• This dwarfing yields trees approx. 1/2 the size of a standard or seedling pear tree.
  • Dwarf pear trees typically grow 12 to 15 feet high & wide.
  • Cold hardy, disease resistant, and very productive with strong roots.
  • Trees on OHxF87 are more precocious than trees on OHxF97 (standard) roots, typically reaching bearing age sooner in optimal conditions.


  • Most pears are not self-fruitful and require cross-pollination from another cultivar.
  • Planting two varieties ensures reliable crops of bigger and better-quality fruits. Although all pears are considered early season blooming, some are earlier blooming than others. Proper cross-pollination will come from trees that bloom at the same time.

Early Season

  • Bartlett (Partially self-fruitful) Good pollinator for most European pears. (Bosc or Comice included). Bartlett can also pollinate Asian pears.
  • Clapp's Favorite
  • Potomac
  • Ubileen

Early Mid-Season

Asian Pears

Asian pears bloom earlier than most European pears. Bartlett is an exception, with overlapping bloom periods. Asian pear trees are reliably hardy for USDA zones 5-7 with a requirement of only 400 to 500 chill hours to bear fruit.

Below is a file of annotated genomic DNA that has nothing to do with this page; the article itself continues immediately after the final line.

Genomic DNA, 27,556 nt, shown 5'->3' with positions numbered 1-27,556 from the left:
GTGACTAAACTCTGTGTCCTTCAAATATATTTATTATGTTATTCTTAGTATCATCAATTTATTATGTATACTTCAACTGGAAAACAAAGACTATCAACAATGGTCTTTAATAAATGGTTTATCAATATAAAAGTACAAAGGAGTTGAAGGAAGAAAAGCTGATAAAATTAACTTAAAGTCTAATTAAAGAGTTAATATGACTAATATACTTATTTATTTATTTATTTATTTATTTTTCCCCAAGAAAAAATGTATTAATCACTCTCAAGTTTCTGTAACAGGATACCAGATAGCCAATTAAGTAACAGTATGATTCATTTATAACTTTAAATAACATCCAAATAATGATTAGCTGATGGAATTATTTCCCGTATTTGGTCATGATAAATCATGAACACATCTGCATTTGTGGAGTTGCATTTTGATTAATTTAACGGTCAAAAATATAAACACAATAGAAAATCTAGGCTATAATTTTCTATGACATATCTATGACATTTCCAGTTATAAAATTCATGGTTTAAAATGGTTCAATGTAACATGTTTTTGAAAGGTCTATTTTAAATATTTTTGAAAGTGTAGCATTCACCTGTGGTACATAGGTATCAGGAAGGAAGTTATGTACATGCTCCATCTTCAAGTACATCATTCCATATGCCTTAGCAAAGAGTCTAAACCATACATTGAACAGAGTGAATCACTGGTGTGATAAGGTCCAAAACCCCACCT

Korean Giant (a.k.a Olympic)

  • Considered standard-sized tree, grafted to Pyrus betulifolia, which makes strong-rooted vigorous trees.
  • Trees typically mature to at least 10 to 15 feet high & wide.
  • Requires pollinator. Use 'Chojuro' or other Asian pear cultivars like 'Anjou', or 'Korean Giant'.
  • Trees typically mature to bearing age in 2 to 4 years.
  • Fruits usually ripen in October and have long storage life when refrigerated.
  • Shows moderate resistance to fire blight.


  • Considered a semi-dwarf, grafted to OHxF513 rootstock which matures to 10 to 12 feet high & wide.
  • Requires pollinator. Use 'Korean Giant', 'Anjou', or 'Bartlett'.
  • Bears fruit in about 2 to 4 years from planting, with fruit ripening in mid to late September
  • Shows resistance to fire blight.

Pruning Maintenance